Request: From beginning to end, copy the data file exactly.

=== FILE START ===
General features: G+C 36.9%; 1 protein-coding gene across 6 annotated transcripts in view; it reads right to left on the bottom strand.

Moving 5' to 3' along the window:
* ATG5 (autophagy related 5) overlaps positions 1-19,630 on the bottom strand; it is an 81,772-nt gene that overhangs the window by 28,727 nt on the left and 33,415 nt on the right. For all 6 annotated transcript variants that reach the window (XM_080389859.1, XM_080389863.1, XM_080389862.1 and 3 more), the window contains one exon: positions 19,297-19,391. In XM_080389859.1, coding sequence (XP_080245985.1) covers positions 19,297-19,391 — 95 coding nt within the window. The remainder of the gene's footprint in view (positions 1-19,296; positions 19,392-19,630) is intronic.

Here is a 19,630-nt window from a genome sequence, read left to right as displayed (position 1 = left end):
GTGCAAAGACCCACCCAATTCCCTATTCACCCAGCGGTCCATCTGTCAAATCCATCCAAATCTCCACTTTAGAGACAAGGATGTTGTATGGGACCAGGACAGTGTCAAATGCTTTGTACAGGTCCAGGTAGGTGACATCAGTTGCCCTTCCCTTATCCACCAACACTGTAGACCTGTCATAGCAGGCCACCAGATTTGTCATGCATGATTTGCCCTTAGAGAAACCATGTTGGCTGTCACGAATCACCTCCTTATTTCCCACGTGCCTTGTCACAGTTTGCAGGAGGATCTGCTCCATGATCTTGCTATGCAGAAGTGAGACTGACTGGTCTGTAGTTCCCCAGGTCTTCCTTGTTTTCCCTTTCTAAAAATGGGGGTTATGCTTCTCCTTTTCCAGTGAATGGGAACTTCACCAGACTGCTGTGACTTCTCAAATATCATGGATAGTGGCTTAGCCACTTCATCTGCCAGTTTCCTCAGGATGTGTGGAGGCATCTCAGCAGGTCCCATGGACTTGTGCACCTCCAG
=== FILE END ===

General features: G+C 36.9%; 1 protein-coding gene across 6 annotated transcripts in view; it reads right to left on the bottom strand.

Moving 5' to 3' along the window:
* ATG5 (autophagy related 5) overlaps positions 1-19,630 on the bottom strand; it is an 81,772-nt gene that overhangs the window by 28,727 nt on the left and 33,415 nt on the right. For all 6 annotated transcript variants that reach the window (XM_080389859.1, XM_080389863.1, XM_080389862.1 and 3 more), the window contains one exon: positions 19,297-19,391. In XM_080389859.1, coding sequence (XP_080245985.1) covers positions 19,297-19,391 — 95 coding nt within the window. The remainder of the gene's footprint in view (positions 1-19,296; positions 19,392-19,630) is intronic.

Here is a 19,630-nt window from a genome sequence, read left to right as displayed (position 1 = left end):
GTGCAAAGACCCACCCAATTCCCTATTCACCCAGCGGTCCATCTGTCAAATCCATCCAAATCTCCACTTTAGAGACAAGGATGTTGTATGGGACCAGGACAGTGTCAAATGCTTTGTACAGGTCCAGGTAGGTGACATCAGTTGCCCTTCCCTTATCCACCAACACTGTAGACCTGTCATAGCAGGCCACCAGATTTGTCATGCATGATTTGCCCTTAGAGAAACCATGTTGGCTGTCACGAATCACCTCCTTATTTCCCACGTGCCTTGTCACAGTTTGCAGGAGGATCTGCTCCATGATCTTGCTATGCAGAAGTGAGACTGACTGGTCTGTAGTTCCCCAGGTCTTCCTTGTTTTCCCTTTCTAAAAATGGGGGTTATGCTTCTCCTTTTCCAGTGAATGGGAACTTCACCAGACTGCTGTGACTTCTCAAATATCATGGATAGTGGCTTAGCCACTTCATCTGCCAGTTTCCTCAGGATGTGTGGAGGCATCTCAGCAGGTCCCATGGACTTGTGCACCTCCAG